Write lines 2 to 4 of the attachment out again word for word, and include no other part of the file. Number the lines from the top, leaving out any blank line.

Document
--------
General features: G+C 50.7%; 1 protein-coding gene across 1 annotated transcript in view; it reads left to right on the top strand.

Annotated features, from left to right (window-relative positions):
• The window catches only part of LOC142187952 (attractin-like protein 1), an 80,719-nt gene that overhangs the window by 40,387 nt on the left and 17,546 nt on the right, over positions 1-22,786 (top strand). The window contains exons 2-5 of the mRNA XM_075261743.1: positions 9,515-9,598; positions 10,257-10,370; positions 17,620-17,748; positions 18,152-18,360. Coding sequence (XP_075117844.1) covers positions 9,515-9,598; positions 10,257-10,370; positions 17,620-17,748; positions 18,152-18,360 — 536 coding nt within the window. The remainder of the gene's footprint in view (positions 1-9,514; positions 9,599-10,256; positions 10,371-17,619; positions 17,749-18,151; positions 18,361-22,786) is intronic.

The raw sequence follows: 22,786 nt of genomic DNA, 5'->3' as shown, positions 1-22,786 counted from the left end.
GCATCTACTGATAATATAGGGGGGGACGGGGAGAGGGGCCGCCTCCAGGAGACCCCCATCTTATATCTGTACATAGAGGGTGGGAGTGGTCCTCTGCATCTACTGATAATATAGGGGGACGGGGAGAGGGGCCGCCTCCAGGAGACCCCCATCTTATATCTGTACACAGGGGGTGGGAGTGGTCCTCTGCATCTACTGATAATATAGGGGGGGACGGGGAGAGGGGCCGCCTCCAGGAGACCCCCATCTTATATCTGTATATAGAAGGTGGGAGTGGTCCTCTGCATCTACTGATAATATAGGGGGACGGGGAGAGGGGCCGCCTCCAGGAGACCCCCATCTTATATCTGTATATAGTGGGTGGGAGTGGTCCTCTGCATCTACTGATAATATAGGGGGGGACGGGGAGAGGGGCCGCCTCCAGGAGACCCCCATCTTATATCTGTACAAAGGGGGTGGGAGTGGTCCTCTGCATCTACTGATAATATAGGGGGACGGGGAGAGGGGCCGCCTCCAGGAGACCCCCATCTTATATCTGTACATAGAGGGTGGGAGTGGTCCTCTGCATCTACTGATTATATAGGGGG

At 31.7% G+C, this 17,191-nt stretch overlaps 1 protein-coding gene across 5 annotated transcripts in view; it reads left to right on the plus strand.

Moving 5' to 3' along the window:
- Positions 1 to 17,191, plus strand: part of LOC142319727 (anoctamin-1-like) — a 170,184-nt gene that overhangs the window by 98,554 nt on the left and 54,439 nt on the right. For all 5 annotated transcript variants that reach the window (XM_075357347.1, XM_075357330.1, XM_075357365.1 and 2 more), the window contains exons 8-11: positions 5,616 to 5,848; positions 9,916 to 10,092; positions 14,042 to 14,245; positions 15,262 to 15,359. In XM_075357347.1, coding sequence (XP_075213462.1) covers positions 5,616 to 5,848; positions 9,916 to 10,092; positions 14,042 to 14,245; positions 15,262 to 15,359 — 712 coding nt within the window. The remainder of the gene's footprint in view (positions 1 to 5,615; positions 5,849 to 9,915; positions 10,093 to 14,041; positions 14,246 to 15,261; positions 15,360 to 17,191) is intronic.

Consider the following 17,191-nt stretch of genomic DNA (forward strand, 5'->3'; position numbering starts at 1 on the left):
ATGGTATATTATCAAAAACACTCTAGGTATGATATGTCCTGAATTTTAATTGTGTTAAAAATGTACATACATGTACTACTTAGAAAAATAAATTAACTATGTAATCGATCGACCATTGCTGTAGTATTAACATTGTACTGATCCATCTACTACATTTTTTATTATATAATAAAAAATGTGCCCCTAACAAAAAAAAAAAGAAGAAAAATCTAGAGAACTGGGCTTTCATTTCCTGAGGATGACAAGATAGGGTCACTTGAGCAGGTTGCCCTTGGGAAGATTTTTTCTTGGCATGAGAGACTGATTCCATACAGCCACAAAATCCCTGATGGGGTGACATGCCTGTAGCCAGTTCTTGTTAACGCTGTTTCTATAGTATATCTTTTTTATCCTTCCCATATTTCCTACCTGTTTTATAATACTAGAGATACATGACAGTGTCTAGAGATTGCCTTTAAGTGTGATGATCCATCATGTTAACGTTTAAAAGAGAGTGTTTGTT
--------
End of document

Annotated features, from left to right (window-relative positions):
• The window catches only part of LOC142187952 (attractin-like protein 1), an 80,719-nt gene that overhangs the window by 40,387 nt on the left and 17,546 nt on the right, over positions 1-22,786 (top strand). The window contains exons 2-5 of the mRNA XM_075261743.1: positions 9,515-9,598; positions 10,257-10,370; positions 17,620-17,748; positions 18,152-18,360. Coding sequence (XP_075117844.1) covers positions 9,515-9,598; positions 10,257-10,370; positions 17,620-17,748; positions 18,152-18,360 — 536 coding nt within the window. The remainder of the gene's footprint in view (positions 1-9,514; positions 9,599-10,256; positions 10,371-17,619; positions 17,749-18,151; positions 18,361-22,786) is intronic.

The raw sequence follows: 22,786 nt of genomic DNA, 5'->3' as shown, positions 1-22,786 counted from the left end.